Photos and Words of Patrick Calder

I live in Washington, DC with 1 cat named Pixel, 6 cameras, 3 computers, 158 movies, 286 books, and 1 bowling pin. I own the Design Foundry and pretend to be a graphic designer by day.

Please keep in mind that this post is more than 3 years old. Opinions change. Tastes change. Everything changes. I may still agree with or like this, or I may not. But everything is kept up here for archival purposes.

beautiful content / December 15, 2004

The author of Airbag Industries is cranky again:

“But unlike the Kinkos copied zines of old …. the cousin to the zine, the blog, has in general has become rather stagnant and complacent in it’s form of post and comment, two-column centered with a drop shadow. I don’t consider any blog-based site free from this trap…”

Greg Storey
It’s not the evil ’blog ruining the world. Blog software comes with default templates. You can’t have it any other way. If MovableType has been downloaded a hundred million times, you can be sure ninety-eight million of those people couldn’t create their own template if their laptop depended on it. And at least ninety-six million of those people don’t care what their journal looks like. You can’t really complain about the design aesthetic of those websites, since the don’t exist as designed objects. It’s like trying to convince me that my blue-jeans and t-shirts will never get me on the cover of Vogue.
Dozen’s of navigational interfaces have had their day. On this website alone, I have tried probably 20 or 30. A single, side-straddling navigational menu is the natural evolution. The single point of navigation, no matter where it is, is a result of the “least-common-denominator” effect. “People” can’t handle having part of the navigation here and part of it there. Having it run down one side or the other has some minor support from theories of user-interface, but is largely the result of the technical limitations of HTML and CSS, even today.
In the early days, I could get away with freaky interfaces, because people brave enough to go online expected to think a little about what they were seeing. But “online” is now a normal. A usual. A thing-that-everbody-is-doing. So while on my own website, everything is up for grabs, when I design for a client, they get what “everyone” expects. To give “everyone” something that they don’t know how to use it to be “doing it wrong”, because… you know… everyone says so. Mainstream clients need mainstream solutions. I have no intention of “getting funky” while I’m trying to teach people how not to die of AIDS.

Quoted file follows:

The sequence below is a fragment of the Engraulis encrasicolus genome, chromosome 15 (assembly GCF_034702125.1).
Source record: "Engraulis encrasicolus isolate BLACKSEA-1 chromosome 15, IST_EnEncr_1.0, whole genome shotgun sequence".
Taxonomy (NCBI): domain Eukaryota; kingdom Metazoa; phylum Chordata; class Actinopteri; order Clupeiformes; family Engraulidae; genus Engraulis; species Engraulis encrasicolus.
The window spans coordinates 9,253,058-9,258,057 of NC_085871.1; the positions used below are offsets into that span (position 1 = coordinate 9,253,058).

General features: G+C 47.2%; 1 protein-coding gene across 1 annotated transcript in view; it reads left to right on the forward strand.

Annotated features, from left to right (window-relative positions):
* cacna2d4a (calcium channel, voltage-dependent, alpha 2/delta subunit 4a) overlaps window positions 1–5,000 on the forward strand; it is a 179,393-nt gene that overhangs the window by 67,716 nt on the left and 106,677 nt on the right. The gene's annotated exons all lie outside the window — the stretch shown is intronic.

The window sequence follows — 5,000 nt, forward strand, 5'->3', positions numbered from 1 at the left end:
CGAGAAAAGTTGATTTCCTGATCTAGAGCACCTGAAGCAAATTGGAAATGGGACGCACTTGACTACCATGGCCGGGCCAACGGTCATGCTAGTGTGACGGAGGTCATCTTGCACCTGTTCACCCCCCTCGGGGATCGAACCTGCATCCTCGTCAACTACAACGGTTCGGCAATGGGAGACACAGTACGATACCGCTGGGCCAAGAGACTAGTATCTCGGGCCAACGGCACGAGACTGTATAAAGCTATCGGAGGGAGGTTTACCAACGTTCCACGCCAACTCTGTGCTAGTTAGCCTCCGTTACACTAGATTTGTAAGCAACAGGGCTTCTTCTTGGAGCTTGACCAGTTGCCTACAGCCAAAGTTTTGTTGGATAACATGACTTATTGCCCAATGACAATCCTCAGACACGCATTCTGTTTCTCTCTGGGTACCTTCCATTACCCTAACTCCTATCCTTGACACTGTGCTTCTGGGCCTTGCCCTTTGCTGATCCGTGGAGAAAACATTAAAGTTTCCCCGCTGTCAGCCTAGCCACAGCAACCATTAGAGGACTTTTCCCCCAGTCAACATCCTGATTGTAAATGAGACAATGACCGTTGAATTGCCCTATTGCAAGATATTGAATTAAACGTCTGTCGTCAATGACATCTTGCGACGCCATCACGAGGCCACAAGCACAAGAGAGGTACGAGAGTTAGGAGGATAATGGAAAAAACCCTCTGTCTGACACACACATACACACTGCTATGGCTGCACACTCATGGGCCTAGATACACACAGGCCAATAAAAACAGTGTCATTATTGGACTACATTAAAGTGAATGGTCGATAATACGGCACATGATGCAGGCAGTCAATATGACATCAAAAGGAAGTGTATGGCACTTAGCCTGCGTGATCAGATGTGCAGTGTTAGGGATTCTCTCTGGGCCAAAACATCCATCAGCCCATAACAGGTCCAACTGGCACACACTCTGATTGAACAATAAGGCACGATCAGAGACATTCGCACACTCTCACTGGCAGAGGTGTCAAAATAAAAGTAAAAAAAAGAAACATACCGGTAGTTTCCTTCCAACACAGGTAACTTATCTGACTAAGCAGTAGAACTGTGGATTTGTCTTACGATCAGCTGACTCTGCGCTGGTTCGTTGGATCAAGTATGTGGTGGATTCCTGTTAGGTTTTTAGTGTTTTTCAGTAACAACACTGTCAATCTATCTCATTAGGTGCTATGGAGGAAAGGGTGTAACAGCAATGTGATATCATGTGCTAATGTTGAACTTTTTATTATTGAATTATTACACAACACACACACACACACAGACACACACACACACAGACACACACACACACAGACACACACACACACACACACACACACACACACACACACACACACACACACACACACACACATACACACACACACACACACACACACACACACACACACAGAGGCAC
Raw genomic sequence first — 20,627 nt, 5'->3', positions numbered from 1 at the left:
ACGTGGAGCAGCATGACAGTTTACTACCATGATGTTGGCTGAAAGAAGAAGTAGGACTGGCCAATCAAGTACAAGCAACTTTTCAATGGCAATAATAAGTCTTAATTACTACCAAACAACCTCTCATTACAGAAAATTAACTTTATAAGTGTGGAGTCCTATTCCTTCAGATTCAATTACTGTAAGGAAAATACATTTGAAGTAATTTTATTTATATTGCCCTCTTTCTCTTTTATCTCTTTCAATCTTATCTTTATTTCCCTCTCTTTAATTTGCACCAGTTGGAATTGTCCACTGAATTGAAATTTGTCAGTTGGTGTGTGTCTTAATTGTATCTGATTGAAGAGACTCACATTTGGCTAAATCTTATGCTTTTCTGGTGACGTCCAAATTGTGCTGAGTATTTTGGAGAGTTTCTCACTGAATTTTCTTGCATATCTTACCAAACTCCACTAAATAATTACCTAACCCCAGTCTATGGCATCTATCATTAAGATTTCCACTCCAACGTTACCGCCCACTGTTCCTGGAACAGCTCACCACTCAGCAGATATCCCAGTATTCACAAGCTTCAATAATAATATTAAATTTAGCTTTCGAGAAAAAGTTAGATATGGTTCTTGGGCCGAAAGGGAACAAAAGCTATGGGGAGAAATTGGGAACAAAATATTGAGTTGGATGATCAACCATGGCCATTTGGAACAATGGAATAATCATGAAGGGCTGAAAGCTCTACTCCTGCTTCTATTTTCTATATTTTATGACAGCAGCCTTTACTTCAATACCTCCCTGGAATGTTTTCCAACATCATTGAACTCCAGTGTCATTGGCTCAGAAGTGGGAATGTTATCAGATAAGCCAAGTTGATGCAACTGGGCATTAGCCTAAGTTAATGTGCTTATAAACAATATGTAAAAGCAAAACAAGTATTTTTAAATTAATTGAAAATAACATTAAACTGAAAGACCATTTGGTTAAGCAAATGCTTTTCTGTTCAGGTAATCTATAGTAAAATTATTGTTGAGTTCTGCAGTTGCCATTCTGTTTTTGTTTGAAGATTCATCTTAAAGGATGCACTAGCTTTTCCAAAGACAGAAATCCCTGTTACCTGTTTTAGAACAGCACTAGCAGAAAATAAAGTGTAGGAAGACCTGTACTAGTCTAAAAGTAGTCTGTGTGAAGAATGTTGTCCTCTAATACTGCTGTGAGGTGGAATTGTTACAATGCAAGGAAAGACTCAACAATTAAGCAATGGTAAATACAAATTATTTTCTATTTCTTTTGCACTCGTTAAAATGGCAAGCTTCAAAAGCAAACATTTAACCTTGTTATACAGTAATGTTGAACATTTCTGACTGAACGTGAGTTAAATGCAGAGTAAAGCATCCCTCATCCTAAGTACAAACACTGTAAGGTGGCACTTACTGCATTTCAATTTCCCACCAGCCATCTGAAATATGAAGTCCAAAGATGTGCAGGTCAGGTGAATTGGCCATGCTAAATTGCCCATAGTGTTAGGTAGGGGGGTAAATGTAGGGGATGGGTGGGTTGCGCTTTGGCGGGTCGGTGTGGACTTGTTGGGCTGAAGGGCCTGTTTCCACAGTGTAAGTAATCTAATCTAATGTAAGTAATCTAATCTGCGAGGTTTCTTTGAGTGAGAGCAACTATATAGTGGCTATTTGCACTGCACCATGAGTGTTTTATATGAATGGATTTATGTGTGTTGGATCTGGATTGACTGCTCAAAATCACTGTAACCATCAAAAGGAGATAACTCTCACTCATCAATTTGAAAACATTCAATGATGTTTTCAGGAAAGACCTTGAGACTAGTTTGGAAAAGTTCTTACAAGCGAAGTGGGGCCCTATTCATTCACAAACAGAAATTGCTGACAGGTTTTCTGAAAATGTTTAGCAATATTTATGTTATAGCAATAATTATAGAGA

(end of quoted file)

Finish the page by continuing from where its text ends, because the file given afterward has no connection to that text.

(God knows I encourage people to “do it wrong”, ’cause what the hell is the point of going through life knowing what to expect?. But everything in it’s place.)
But frankly, the web has always been a matter of content over form. If you’re lucky, you find a way to make the form of the content attractive… but you’re always trying to convey content. The earliest sites were just people saying “this is me, and this is what I like”. Then people started elaborating on what they like, and creating fan sites. (My earliest website had a page devoted to Janis Joplin). Then people put up portfolios and resumes. And so on. And so on. The evolution of the web has always been a matter of finding ways to share more content, in terms of technical capability and sheer quantity.
You give me a beautiful, innovative, awe-inspiring website that only has naked pictures of Dick Cheney… and I ain’t having anything to do with it. But if you have nothing but blank pages with pictures of Angelina Jolie… I am so there.

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